HRT Therapy, How it Affects Your Emotions
If you are beginning your transition, one of the first things you consider is gender-affirming hormone therapy, GAHT for short.
There are many reasons GAHT is an initial step. For example, FFS Specialists suggest that it is beneficial to first see the effects of hormone replacement therapy (HRT) on your facial features before deciding on what might become unnecessary procedures.
Yet before embarking on your transition journey, you’ll want to be informed about how gender-affirming HRT may affect your emotions.
Why do Trans People start with HRT?
Many transgender men and women begin hormone therapy as part of their transition. It is understandable to have the need to address your hormones to the gender you identify with. It helps to reduce gender dysphoria, and psychological or emotional distress as to improve social functioning.
Transgender individuals are known to experience unreasonable rates of depression and anxiety compared to cisgender populations. They may present concurrent mood disorders or low self-esteem due to issues with gender dysphoria. However, persistent transphobia, systemic discrimination, social isolation and constant fear of violence are detrimental to mental health.
Therefore, although there is some conflicting information, GAHT seems to have an overwhelming positive psychological effect in transgender and non-binary people. It is shown to reduce symptoms related to depression, anxiety, social distress, and it improves quality of life and self-esteem.
Do I need psychosocial assessment before GAHT?
With an increasing number of transgender and gender non-binary people presenting for care, it is necessary to explain the mental health and cognitive outcomes that come from gender affirming hormone therapy.
In most countries, professionals consider mental health the first step. In this aspect, there are controversial opinions: On one side, those who consider a psychological evaluation does not help them in any way and they are fit for GAHT, and those who accept that mental health is an important requirement in the transition.
A psychosocial assessment before starting GAHT is now considered medically necessary to inform you of the benefits and risks and to make sure you have a very clear idea of your responsibilities and what is typically expected.
The role of the mental health professional is to guide the patient through their emotions during the decision-making process, which will therefore reduce the risk of planning errors or having second thoughts in time.
HRT for MtF patients
When we talk about hormones that transgender women take, we’re speaking of exogenous estrogen and anti-androgens, which help to feminize the facial features and suppress those masculinizing features.
In those benefits and risks, we can also include the changes they will start to experience, such as breast growth, increased body fat, slowed growth of the body and facial hair, decreased testicular size and erectile function. But not only do patients experience physical changes, but also emotional ones.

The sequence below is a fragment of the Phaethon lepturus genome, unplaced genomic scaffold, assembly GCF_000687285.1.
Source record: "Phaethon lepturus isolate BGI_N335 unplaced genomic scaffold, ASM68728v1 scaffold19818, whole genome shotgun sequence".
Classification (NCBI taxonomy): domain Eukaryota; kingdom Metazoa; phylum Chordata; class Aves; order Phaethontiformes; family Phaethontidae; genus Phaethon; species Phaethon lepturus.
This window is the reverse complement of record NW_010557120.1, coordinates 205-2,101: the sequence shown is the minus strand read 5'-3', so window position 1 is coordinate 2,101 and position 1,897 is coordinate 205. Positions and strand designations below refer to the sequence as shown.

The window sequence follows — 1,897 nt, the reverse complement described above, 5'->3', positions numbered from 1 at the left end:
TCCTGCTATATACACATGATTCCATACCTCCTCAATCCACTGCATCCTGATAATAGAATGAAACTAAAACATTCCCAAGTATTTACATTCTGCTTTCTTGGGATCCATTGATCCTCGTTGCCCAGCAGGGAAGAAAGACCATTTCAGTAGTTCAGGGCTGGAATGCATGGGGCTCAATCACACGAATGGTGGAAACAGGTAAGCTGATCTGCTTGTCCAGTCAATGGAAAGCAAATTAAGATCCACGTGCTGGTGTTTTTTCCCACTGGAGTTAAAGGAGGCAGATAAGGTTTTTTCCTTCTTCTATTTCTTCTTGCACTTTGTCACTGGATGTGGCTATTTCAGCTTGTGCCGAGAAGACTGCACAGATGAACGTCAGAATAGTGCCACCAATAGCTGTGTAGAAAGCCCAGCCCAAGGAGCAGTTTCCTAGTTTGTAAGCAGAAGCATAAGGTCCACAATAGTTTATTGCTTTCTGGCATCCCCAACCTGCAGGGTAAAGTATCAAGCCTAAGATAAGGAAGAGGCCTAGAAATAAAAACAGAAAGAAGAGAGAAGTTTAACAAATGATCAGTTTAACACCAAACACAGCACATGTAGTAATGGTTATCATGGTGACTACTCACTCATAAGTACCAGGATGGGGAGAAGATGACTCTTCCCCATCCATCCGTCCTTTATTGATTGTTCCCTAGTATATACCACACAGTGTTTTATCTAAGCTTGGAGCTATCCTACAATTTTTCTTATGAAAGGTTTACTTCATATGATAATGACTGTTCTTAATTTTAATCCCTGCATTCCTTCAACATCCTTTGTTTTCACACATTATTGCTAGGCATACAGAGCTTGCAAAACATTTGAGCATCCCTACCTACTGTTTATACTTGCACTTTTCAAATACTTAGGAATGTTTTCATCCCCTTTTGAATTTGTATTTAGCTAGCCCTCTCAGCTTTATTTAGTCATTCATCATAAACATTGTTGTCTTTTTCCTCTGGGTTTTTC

Everyone has different experiences, but we’ve seen that many of our patients consider that thanks to HRT it is much easier to understand what they’re feeling. Hormone therapy helps to feel and express those emotions and stop suppressing them as they did in the past. Some have even started to feel more positive emotions than before, feeling happier and more emotional.
Though it is also true that these sudden emotions, if you’re not used to them, can be a bit overwhelming at first. Controlling your feelings requires training, and doing so can take its time.
So if you’re just starting on HRT, you’re planning to, or you’re already on them, take your time to get used to those changes. It can always be helpful to get professional help to manage your emotions and thoughts.
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- Nguyen, H.B., Chavez, A.M., Lipner, E. et al. Gender-Affirming Hormone Use in Transgender Individuals: Impact on Behavioral Health and Cognition. Curr Psychiatry Rep 20, 110 (2018).
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Frequently Asked Questions on HRT
If you are currently taking HRT medication, it doesn’t need to be suspended before or after surgery, as we will administer an antithrombotic agent to counteract the clotting effects of hormones.
This isn’t true. It aims to create hormonal balance much in the same way that birth control does, which stabilizes the menstrual cycle and related symptoms. Yet this may not happen overnight. GAHT helps people see progress in their physical transition so they feel better about their body in the long term.
Some report more drastic emotional fluctuations and others the opposite.
More scientific investigation is needed to understand how GAHT affects the emotional and physical state of the person in transition.
It does not affect your surgery but it is true that it can affect or intervene in the way you cope through the recovery. There are many emotions involved in a surgery, as well as with HRT. This is why it’s recommended to have emotional and mental stability before going into FFS. Waiting for the changes from HRT, letting it settle down and having good coping skills can for sure help through the post-operative journey.
It is not required but you should’ve been for at least a year on HRT to have been able to see the physical changes. With that done, you can go on to choose the surgical procedures that most suit you and you’re happy with. But it is recommended to wait for those changes that hormones do before having FFS.